A unique DNA spray is being trialled by Greater Manchester Police (GMP) to ‘tag’ criminals who officers can’t immediately catch.
The SelectaDNA ‘tagging’ spray is being used to target nuisance off-road scrambler bikers and criminals stealing mopeds and motorbikes, or using them to commit crime. Officers can also use the spray if they are unable to pursue a suspect on a scooter or bike for safety reasons.
The spray marks equipment, clothing or skin with a uniquely-coded but invisible DNA solution that will provide forensic evidence to link individuals or items to a specific crime. The spray shows up under UV light and clings to skin and clothing for months.
GMP’s Road Policing Unit have launched a six-month trial of the spray after successes in other forces including West Yorkshire Police, West Midlands Police, Surrey Police and The Metropolitan Police. Police chiefs said the trial period would also be used to determine whether the kit could be used to help gain convictions for other crimes and it’s use would complement existing evidence-gathering tools, like body-worn cameras.
Chief Insp Tariq Butt, head of GMP’s traffic unit, said: “It has been successfully used in other forces and we want to trial it here in Greater Manchester to provide us with another tactic to combat anti-social, off-road biking and against those who steal and commit crime involving motorbikes and scooters.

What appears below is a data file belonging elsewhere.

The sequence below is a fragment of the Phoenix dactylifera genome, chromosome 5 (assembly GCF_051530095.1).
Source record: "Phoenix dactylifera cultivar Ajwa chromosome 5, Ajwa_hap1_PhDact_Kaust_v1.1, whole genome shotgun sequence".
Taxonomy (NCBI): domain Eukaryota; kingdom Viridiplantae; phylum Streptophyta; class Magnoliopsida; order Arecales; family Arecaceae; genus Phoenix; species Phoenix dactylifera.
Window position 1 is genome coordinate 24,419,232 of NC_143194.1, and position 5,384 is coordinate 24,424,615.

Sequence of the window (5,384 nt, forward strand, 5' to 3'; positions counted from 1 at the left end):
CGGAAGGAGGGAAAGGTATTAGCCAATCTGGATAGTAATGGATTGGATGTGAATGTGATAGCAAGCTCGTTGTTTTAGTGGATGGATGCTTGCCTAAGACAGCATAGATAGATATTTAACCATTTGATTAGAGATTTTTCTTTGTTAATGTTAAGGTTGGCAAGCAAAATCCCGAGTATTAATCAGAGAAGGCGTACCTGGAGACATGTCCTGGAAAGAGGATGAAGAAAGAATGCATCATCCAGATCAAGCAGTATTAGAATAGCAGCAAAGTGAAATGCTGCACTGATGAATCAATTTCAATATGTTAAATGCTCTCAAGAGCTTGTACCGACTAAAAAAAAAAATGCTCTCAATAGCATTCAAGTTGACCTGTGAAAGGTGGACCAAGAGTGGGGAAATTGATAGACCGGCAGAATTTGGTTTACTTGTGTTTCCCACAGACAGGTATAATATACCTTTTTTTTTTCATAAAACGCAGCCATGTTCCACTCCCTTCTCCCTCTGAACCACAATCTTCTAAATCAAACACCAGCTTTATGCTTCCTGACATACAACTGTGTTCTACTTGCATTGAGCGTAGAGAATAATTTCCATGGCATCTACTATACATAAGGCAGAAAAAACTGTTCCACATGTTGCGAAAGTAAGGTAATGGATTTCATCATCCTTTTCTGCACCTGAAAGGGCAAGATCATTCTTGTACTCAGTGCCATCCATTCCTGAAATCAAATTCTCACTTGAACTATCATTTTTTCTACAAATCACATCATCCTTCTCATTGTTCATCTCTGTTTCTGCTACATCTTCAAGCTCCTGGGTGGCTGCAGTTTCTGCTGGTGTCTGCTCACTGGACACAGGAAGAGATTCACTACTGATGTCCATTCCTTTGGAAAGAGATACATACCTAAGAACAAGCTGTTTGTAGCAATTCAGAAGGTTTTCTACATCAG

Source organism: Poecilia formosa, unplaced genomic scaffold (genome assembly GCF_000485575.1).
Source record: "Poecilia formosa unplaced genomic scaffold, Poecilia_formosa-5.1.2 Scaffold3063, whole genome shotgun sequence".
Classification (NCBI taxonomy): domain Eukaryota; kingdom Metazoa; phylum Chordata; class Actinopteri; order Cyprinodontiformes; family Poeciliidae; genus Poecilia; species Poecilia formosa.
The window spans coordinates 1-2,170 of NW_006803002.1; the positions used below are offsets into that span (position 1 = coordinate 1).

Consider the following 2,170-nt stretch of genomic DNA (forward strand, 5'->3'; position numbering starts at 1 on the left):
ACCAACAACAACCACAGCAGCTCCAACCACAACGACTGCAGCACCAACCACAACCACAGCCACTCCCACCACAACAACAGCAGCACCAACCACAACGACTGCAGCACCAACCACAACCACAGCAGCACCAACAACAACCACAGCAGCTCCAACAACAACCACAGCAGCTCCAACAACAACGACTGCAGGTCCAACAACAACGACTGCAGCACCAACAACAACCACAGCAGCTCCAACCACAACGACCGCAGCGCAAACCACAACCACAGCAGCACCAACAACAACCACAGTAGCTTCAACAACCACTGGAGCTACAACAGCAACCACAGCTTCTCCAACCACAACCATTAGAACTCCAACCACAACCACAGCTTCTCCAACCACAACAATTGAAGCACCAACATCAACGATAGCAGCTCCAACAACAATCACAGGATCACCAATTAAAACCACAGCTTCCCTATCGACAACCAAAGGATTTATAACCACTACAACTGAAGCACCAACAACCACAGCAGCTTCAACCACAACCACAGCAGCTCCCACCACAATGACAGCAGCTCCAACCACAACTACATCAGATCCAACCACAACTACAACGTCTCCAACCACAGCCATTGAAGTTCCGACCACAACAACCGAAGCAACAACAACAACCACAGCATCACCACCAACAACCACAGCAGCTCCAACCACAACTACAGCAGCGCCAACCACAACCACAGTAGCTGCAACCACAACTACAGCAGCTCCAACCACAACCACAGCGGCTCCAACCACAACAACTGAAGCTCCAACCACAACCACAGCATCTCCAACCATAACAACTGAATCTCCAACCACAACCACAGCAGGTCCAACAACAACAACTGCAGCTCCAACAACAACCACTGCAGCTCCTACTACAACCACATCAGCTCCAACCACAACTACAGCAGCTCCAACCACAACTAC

“As part of the trial we will see if it can be used within wider local policing and to detect and solve other types of crime. The kit will be carried by specialist road policing officers from the safer roads targeting team.”
James Brown, MD of SelectaDNA, said: “We are constantly evolving the use of our synthetic DNA to assist police in the fight against crime.
This is a great example of how our innovative technology is helping police forces, including GMP, to catch criminals and remove anti-social offenders and dangerous drivers from our streets.
It only takes a tiny drop of DNA spray to tag and identify an offender and this tactic will undoubtedly lead to more seizures and prosecutions.”
For further information and images contact: Angela Singleton, Press Officer for Selectamark.
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